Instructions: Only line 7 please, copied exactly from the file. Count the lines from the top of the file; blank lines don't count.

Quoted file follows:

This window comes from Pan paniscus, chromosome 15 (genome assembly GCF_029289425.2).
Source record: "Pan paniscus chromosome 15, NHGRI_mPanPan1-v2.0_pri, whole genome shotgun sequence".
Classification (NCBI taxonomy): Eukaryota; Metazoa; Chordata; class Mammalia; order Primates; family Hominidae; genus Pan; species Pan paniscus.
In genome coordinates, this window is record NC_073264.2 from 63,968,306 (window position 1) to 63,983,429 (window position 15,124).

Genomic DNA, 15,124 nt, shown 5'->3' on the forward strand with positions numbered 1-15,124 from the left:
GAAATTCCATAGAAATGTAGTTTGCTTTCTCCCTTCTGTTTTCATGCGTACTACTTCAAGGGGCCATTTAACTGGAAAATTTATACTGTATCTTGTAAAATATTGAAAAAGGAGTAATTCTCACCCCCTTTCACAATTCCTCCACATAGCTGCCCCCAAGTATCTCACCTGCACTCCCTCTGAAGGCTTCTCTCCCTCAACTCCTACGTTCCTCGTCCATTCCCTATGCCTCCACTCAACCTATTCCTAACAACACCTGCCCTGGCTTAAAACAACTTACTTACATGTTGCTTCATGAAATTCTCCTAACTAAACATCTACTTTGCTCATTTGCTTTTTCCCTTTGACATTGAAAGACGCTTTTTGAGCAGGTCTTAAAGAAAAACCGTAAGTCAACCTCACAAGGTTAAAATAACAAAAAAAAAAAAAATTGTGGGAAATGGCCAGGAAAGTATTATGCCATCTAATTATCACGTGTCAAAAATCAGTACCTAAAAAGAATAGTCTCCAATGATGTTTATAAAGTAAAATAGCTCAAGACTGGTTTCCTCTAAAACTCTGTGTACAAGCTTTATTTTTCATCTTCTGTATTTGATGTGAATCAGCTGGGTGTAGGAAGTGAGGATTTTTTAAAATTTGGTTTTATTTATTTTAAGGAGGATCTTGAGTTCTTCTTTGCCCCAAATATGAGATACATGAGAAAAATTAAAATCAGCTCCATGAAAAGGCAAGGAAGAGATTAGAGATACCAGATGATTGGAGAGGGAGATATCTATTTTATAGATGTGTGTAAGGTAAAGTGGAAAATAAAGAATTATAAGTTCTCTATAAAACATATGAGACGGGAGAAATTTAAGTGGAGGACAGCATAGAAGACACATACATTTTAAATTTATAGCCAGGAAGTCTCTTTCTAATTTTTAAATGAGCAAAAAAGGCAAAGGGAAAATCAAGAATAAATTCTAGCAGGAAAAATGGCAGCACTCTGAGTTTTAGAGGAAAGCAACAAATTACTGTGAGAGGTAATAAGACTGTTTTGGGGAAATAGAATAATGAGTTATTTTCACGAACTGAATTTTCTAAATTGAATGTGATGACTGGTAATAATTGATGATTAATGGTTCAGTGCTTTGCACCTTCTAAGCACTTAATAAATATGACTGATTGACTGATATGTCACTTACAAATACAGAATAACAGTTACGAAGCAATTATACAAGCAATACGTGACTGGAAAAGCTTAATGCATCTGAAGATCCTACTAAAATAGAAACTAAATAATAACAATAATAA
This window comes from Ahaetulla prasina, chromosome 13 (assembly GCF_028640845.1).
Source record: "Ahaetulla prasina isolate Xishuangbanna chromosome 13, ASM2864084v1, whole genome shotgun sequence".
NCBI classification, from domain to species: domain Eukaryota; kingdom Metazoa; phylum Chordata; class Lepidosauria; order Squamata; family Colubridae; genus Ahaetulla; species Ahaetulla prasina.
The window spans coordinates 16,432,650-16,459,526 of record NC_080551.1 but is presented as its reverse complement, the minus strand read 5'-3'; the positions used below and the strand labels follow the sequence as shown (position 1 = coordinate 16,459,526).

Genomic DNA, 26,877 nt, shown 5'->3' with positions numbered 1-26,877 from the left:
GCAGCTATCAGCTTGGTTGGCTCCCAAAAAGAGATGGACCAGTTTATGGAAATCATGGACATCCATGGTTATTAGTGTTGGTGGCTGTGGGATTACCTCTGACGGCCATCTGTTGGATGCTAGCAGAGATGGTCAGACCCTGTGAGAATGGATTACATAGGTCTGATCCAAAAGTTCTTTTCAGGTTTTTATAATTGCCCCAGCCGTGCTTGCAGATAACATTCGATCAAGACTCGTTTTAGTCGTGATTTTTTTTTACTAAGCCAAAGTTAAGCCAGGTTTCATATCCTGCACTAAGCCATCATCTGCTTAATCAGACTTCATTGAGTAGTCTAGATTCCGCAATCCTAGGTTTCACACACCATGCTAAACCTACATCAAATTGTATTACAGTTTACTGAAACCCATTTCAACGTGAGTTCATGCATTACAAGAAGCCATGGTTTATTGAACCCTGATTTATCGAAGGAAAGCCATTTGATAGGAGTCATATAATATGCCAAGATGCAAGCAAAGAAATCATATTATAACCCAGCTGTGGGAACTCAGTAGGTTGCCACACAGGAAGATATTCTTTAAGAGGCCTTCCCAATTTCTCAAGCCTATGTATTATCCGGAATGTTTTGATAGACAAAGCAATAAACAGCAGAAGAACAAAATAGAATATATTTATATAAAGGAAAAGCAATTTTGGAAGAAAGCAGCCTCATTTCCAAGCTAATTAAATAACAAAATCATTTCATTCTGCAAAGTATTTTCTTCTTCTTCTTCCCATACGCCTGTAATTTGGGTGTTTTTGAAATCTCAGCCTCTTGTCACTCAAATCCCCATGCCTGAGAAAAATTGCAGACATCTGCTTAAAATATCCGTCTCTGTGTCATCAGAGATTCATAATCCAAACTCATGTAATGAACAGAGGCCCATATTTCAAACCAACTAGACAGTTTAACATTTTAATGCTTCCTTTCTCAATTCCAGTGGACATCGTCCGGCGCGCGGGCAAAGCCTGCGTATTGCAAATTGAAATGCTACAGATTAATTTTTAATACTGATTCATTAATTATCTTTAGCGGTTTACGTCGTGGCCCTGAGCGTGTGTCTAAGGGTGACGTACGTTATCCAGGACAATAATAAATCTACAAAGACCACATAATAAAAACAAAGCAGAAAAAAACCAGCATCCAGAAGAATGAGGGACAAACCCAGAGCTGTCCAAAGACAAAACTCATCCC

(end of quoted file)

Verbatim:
This window comes from Ahaetulla prasina, chromosome 13 (assembly GCF_028640845.1).